At 3 pm, Mr. Volcker will hold an open briefing in Conference Room 4 for any interested Member States. He will brief them on the report and that meeting will be open to the press and will be televised on UNTV.
Also tomorrow, the Security Council will celebrate the fifth anniversary of its Resolution 1325, which addressed the role of women in conflict prevention and post-conflict reconstruction and called for increasing women’s contribution to sustainable peace.
Council members will discuss how to speed up the resolution’s implementation and women’s equal participation in all peace processes.
The Council will also hear firsthand from women from Afghanistan and Côte d’Ivoire, who’ll be sharing their experiences of using Resolution 1325 to stake their claim at the peace table and lobby for their equal role in post-conflict political life.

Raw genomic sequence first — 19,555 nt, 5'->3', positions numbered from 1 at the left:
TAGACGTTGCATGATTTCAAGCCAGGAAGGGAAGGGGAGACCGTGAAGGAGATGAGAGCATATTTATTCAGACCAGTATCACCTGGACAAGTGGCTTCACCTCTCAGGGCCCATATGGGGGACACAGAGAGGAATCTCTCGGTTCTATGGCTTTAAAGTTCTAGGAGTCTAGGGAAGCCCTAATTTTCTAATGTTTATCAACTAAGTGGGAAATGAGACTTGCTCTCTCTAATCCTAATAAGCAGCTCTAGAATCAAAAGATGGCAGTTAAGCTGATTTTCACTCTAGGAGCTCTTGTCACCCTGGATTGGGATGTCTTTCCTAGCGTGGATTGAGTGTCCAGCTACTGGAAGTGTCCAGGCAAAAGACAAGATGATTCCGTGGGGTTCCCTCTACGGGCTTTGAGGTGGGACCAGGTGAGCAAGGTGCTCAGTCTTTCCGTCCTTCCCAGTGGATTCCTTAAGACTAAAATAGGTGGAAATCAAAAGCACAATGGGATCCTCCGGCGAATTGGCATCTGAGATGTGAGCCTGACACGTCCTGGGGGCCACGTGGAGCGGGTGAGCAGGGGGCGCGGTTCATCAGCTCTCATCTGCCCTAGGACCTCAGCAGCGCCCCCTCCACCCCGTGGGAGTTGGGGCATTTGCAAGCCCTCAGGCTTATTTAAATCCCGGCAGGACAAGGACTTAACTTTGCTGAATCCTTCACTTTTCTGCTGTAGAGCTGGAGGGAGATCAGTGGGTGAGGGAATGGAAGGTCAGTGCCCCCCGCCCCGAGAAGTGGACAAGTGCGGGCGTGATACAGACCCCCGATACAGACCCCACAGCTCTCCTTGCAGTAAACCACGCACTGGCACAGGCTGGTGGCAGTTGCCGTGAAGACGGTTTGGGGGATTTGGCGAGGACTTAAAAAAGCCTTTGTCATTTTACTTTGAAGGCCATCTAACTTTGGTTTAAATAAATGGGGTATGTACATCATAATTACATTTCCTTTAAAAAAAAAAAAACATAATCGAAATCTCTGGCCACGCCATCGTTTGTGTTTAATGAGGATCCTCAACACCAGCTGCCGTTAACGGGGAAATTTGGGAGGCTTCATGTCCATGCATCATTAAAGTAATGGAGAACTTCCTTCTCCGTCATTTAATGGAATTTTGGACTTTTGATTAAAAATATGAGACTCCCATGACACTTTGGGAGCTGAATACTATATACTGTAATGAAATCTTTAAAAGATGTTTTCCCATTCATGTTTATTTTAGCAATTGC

A number of other UN senior officials will also be addressing that meeting, and we have a statement upstairs.
At UN Headquarters tomorrow, nearly two dozen organizations including the United Nations, will be endorsing a first-ever Declaration of Principles and Code of Conduct governing the work of election observers around the world.
As international election observation expands and plays a central role in helping nations consolidate peace and strengthen democracy, these standards should help ensure that observers are always making the best possible contribution.